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Gold Star families have new light on the horizon


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Posted Online: Jan. 27, 2009, 6:13 pm
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Sean Leary, sleary@qconline.com
An Army widow has brought a softer side to the military.

Donna Engeman's husband, Chief Warrant Officer John W. Engeman, was killed in Iraq on May 14, 2006. She's channeled that loss into help for others, leading the Army Survivor Outreach Services.

"After John died, it was like I lost my world,'' Ms. Engeman said. "I hope that, somehow, I can make things less difficult for other families and widows in that same situation.''

Her efforts, augmenting the Gold Star program for survivors of Army casualties, offer counseling, help and a conduit to existing military programs for those mourning the loss of a loved one in battle.

"The Army is great at fighting wars, at training for war, but maybe not so good at understanding the softer side of things when dealing with families who experience casualties,'' Ms. Engeman said. "This is a very emotional thing. When John died, they were good at helping set up the funeral and getting benefits to me, but I felt that once that was over, the door was closed.

"He was in the Army for 28 years -- it was a part of our lives -- so when he died, it was like, suddenly, I was all alone, like I didn't have that family,'' she said. "It wasn't about the money. It was about the support and being able to find your place in the world.

"There are a lot of young widows out there with children who are suddenly thrown into the work force and having to deal with the the grieving and mourning process,"Ms. Engeman said. "What I want the program to do is be able to provide counseling and peer-to-peer support groups, but also job training and help for the spouses and families. And a lot of these services already exist, but people aren't aware of them.''

Ms. Engeman has served in the federal government for 13 years, most recently as a logistics management specialist with the Tank and Automotive Command at the Rock Island Arsenal. The idea for the new program came to her a little more than a year ago, and she diligently pursued it through military channels before getting approval, and the top job.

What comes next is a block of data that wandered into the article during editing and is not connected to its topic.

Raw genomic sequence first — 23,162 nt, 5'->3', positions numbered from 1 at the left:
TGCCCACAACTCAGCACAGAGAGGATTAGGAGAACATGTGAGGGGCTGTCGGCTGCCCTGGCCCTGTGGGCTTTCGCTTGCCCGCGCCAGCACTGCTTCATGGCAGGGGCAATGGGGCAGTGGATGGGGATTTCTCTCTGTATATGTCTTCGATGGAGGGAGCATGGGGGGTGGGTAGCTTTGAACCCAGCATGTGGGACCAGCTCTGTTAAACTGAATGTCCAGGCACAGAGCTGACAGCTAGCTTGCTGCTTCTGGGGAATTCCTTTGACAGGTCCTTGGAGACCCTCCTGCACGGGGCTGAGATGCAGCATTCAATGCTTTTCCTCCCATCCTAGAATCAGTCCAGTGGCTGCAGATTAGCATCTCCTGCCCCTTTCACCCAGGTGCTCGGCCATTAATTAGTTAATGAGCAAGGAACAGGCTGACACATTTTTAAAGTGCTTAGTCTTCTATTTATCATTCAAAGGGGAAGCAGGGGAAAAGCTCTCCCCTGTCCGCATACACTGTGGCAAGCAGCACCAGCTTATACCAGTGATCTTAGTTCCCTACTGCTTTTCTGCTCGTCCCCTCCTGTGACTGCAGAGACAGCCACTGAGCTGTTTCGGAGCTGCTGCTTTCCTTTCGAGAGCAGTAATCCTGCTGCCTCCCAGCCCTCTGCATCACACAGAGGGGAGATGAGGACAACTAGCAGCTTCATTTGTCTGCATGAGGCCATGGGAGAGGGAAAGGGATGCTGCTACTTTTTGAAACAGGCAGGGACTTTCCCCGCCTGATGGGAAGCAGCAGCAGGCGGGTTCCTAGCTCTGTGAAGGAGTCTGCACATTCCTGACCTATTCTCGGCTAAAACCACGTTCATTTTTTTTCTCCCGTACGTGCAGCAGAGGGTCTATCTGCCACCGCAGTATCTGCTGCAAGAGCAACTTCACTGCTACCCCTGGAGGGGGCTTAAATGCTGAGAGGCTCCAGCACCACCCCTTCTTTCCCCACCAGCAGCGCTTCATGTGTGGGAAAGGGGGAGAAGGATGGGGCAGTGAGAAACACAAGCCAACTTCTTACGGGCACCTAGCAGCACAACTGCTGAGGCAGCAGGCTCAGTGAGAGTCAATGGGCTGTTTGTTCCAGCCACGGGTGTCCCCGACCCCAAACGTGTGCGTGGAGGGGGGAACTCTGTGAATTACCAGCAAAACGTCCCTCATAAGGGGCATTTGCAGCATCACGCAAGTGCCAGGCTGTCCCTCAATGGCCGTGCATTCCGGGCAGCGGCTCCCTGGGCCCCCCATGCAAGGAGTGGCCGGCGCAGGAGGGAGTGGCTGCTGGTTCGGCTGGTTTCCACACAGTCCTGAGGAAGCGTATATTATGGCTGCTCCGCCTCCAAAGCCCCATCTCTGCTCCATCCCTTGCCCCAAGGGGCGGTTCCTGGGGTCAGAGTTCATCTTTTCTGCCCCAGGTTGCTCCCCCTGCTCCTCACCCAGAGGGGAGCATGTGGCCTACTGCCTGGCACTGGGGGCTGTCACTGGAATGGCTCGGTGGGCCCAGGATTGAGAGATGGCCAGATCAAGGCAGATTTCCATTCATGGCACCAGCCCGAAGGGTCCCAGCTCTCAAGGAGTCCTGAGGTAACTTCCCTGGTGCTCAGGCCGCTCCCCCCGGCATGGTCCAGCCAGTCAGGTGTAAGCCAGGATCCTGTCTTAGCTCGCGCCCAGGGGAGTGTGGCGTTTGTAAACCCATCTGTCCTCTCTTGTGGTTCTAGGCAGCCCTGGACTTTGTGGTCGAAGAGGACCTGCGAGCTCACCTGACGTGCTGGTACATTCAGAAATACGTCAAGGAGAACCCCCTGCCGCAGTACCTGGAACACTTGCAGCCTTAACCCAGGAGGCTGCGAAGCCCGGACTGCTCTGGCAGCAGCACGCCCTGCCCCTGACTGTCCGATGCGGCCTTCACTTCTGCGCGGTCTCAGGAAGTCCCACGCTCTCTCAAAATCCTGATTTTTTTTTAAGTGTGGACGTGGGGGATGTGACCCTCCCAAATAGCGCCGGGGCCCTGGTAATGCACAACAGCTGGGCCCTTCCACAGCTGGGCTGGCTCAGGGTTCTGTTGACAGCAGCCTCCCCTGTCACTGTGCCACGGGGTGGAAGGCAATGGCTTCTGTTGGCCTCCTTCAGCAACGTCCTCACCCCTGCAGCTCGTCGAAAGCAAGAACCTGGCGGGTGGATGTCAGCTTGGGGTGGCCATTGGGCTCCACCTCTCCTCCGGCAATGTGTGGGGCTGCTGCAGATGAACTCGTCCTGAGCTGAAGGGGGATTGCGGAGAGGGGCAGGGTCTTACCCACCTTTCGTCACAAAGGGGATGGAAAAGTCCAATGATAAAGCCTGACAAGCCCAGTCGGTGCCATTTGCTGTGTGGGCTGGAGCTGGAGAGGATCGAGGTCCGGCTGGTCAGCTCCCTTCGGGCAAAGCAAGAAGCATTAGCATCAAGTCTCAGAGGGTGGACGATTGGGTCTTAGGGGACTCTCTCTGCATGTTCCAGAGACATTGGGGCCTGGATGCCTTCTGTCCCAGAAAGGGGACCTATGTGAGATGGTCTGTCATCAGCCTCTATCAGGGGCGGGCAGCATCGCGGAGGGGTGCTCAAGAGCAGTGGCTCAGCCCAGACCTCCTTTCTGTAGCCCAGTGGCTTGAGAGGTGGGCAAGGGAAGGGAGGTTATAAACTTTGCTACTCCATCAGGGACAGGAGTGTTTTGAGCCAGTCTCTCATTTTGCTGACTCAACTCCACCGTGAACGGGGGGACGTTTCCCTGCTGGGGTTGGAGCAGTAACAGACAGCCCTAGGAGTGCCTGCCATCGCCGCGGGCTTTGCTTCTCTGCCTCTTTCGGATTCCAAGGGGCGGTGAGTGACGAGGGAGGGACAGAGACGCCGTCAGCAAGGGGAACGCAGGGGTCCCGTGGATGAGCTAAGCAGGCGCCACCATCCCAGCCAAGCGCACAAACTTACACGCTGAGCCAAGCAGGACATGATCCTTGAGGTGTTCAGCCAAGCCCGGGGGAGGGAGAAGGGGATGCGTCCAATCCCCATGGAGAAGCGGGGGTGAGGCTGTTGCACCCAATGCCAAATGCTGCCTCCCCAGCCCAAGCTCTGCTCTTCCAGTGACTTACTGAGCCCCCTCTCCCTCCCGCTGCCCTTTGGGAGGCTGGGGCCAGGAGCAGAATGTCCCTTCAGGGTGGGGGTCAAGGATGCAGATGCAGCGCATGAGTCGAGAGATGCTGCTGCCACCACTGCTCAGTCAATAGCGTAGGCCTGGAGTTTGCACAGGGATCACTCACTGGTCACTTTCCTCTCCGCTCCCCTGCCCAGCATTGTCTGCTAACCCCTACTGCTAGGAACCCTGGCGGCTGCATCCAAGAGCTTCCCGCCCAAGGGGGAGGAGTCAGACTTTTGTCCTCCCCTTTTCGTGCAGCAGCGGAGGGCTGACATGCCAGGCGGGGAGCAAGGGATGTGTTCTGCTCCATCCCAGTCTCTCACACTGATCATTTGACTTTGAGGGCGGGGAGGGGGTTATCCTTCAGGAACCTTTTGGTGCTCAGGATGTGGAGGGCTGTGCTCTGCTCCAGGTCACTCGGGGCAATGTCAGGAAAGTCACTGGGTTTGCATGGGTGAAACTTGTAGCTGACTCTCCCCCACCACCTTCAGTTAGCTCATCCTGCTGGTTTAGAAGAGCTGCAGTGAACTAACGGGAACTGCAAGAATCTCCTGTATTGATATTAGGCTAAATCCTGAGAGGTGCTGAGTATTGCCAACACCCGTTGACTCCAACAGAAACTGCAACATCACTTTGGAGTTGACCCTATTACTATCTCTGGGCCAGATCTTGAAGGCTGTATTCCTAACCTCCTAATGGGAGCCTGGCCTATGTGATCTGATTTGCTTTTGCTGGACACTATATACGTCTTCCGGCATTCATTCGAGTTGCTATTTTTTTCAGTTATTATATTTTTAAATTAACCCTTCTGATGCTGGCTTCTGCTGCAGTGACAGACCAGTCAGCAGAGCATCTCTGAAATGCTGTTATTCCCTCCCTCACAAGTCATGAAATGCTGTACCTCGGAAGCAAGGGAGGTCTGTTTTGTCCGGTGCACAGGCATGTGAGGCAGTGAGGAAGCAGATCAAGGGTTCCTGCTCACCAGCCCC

She'll be the point person for implementing programs, hiring staff and making sure the program stays true to its goal, she said.

"We also want to raise awareness about the Gold Star program,'' she said. "We don't wear a uniform. We don't have the visible scars of battle. But believe me, our hearts are deeply scarred.''

However, through the program and her involvement, she believes she'll find at least a modicum of healing, she said.

"When I think about what happened, sometimes I'm just trying to find something positive to come out of it, and maybe this is it,'' Ms. Engeman said.

"This'll be my fourth move since John died,"she said. "I just feel so lost trying to fit in. But maybe this time I'll be able to put down some roots. I know I can't really share this with him, but it feels good to do it. It feels good.''

For more information on the Gold Star program, see www.goldstarmoms.com.














 




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  Today is Saturday, Aug. 30, the 242nd day of 2014. There are 123 days left in the year.

1864 — 150 years ago: A large pair of elk, captured in Iowa, were exhibited in Market Square today.
1889 — 125 years ago: The Rock Island Arsenal dam was being constructed under the supervision of Charles Frances, of Lowell, Mass.
1914 — 100 years ago: Mrs. Frank Mixer, of Rock Island, was the winner of the final preliminary for the women's handicap golf cup at Rock Island arsenal links.
1939 — 75 years ago: Sixteen hundred persons — many from war-fearful Europe — arrived in New York aboard the German liner Bremen. For two days on the trip, passengers were cut off from the world with both incoming and outgoing radio messages banned.
1964 — 50 years ago: Police reported five youths have been involved in the theft of about seven cars in recent weeks. Three of the youths were arrested Saturday afternoon, one was in custody as the result of a previous arrest, and the fifth is expected to be arrested today.
1989 — 25 years ago: The Rock Island/Milan School Board is asking the city to tear down Franklin School and allow the school district to pay back the estimated $100,00 cost during 10 years.






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